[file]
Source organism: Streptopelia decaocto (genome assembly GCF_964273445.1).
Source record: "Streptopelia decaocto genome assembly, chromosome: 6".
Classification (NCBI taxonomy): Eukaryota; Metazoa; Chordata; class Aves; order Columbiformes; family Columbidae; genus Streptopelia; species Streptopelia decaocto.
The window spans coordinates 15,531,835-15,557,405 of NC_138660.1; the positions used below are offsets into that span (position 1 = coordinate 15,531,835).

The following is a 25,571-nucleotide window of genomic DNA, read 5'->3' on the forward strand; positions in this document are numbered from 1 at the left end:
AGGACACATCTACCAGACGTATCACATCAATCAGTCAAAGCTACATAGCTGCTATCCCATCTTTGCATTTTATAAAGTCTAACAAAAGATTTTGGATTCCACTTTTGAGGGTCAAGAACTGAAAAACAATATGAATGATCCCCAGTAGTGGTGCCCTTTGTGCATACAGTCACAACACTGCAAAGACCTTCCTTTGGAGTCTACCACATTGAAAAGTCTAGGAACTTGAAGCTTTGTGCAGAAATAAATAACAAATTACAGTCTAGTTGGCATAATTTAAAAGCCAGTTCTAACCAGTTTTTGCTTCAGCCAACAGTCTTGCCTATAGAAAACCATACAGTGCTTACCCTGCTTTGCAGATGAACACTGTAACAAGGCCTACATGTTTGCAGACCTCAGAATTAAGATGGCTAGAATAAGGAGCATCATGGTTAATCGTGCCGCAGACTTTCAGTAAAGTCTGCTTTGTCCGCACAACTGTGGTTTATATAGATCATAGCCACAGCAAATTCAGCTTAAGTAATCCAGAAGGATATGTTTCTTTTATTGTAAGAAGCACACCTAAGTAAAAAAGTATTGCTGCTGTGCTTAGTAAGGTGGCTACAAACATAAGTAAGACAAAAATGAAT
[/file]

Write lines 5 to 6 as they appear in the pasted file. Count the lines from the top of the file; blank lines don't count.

The following is a 25,571-nucleotide window of genomic DNA, read 5'->3' on the forward strand; positions in this document are numbered from 1 at the left end:
AGGACACATCTACCAGACGTATCACATCAATCAGTCAAAGCTACATAGCTGCTATCCCATCTTTGCATTTTATAAAGTCTAACAAAAGATTTTGGATTCCACTTTTGAGGGTCAAGAACTGAAAAACAATATGAATGATCCCCAGTAGTGGTGCCCTTTGTGCATACAGTCACAACACTGCAAAGACCTTCCTTTGGAGTCTACCACATTGAAAAGTCTAGGAACTTGAAGCTTTGTGCAGAAATAAATAACAAATTACAGTCTAGTTGGCATAATTTAAAAGCCAGTTCTAACCAGTTTTTGCTTCAGCCAACAGTCTTGCCTATAGAAAACCATACAGTGCTTACCCTGCTTTGCAGATGAACACTGTAACAAGGCCTACATGTTTGCAGACCTCAGAATTAAGATGGCTAGAATAAGGAGCATCATGGTTAATCGTGCCGCAGACTTTCAGTAAAGTCTGCTTTGTCCGCACAACTGTGGTTTATATAGATCATAGCCACAGCAAATTCAGCTTAAGTAATCCAGAAGGATATGTTTCTTTTATTGTAAGAAGCACACCTAAGTAAAAAAGTATTGCTGCTGTGCTTAGTAAGGTGGCTACAAACATAAGTAAGACAAAAATGAAT